In 2005, AMR Research released a study predicting the cost of compliance over the following five years would reach the jaw-dropping figure of $80 billion, and that the average company would spend (gulp) approximately $500,000 on compliance-related activities. Now that we find ourselves in 2010, I wonder what the actual and final tabulation is at the culmination of that five-year period?
True, this new era of more stringent regulatory compliance mandates has heaped on a new layer of operating costs. However, savvy companies have used this opportunity to improve their businesses, streamline processes and reduce risk exposure. As a result, many companies have gotten way more out of it than they’ve put into it. In fact, it’s reasonable to believe that companies weathered (and are weathering) the recent economic storm much better, thanks in part to greater operational visibility and efficiencies ushered in by compliance requirements. Ironic isn’t it? Even more ironic when you consider that compliance-related activities have been a catalyst for job creation, which especially in the manufacturing sector, is key to overall economic recovery. Perhaps compliance, which rode in on a dark horse with nostrils flaring, has actually been our salvation?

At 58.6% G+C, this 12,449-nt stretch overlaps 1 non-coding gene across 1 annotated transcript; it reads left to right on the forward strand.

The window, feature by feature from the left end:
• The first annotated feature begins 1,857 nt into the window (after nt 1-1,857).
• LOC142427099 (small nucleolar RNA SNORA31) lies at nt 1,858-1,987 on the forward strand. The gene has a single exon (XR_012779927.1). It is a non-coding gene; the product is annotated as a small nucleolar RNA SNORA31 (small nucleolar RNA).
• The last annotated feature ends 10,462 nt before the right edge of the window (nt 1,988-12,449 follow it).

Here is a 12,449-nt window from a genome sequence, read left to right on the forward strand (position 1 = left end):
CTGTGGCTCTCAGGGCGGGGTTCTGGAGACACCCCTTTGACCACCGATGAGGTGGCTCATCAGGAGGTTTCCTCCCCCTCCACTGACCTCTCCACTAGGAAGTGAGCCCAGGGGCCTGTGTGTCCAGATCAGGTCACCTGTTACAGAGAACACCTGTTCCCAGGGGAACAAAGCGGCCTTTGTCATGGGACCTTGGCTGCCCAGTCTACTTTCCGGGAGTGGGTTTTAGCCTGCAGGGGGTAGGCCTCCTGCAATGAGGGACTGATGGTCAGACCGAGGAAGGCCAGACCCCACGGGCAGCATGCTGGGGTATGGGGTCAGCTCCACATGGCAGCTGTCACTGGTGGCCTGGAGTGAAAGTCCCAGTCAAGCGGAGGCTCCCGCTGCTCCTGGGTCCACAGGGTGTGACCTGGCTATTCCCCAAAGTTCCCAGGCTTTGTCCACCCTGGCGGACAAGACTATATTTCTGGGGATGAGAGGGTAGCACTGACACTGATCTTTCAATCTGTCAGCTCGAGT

While we ponder that, I’ll add the caveat that our work isn’t done here. While many companies have had successes in implementing a compliance framework, which at its core is about automating processes to ensure the right process is followed each and every time (and logged, tracked, etc.), the focus has been on the “low hanging fruit” – processes that are fairly standardized, iterative and easy to template and automate.
The harder part is tackling areas and activities that are more ad hoc, where there’s a heavy human aspect, and where it’s harder to define a workflow. And yet, these tend to be productivity black holes – where information workers are saddled with multi-tasking -- think change management, customer complaints, and returns management, etc. Due to their hoc nature and the ad hoc approaches that are then taken within the organization to address them, these areas also expose your organization to risk. So formulating a process and employing the tools to translate this electronically -- this is where real and tremendous cost savings lie along with a heap of risk mitigation.
Looking for more best practices on compliance? View our recent webcast, Building a Better Framework for Compliance Management, for the Medical Device and Diagnostics industry with Judy Meritz Shareholder with Baker, Donelson, Bearman, Caldwell & Berkowitz, and Epicor customer Brandon Murch, with Aligned Medical Solutions.
Posted by Christine Hansen, Manager, Product Marketing, Epicor